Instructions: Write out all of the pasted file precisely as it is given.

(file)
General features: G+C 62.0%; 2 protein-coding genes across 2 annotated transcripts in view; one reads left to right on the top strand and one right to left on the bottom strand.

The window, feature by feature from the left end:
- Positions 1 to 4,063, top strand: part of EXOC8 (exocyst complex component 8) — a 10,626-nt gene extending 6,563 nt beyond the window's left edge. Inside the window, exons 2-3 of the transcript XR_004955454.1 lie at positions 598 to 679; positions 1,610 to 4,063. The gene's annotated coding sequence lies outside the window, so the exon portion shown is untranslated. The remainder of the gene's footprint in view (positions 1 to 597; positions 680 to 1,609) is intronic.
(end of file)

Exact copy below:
General features: G+C 62.0%; 2 protein-coding genes across 2 annotated transcripts in view; one reads left to right on the top strand and one right to left on the bottom strand.

The window, feature by feature from the left end:
- Positions 1 to 4,063, top strand: part of EXOC8 (exocyst complex component 8) — a 10,626-nt gene extending 6,563 nt beyond the window's left edge. Inside the window, exons 2-3 of the transcript XR_004955454.1 lie at positions 598 to 679; positions 1,610 to 4,063. The gene's annotated coding sequence lies outside the window, so the exon portion shown is untranslated. The remainder of the gene's footprint in view (positions 1 to 597; positions 680 to 1,609) is intronic.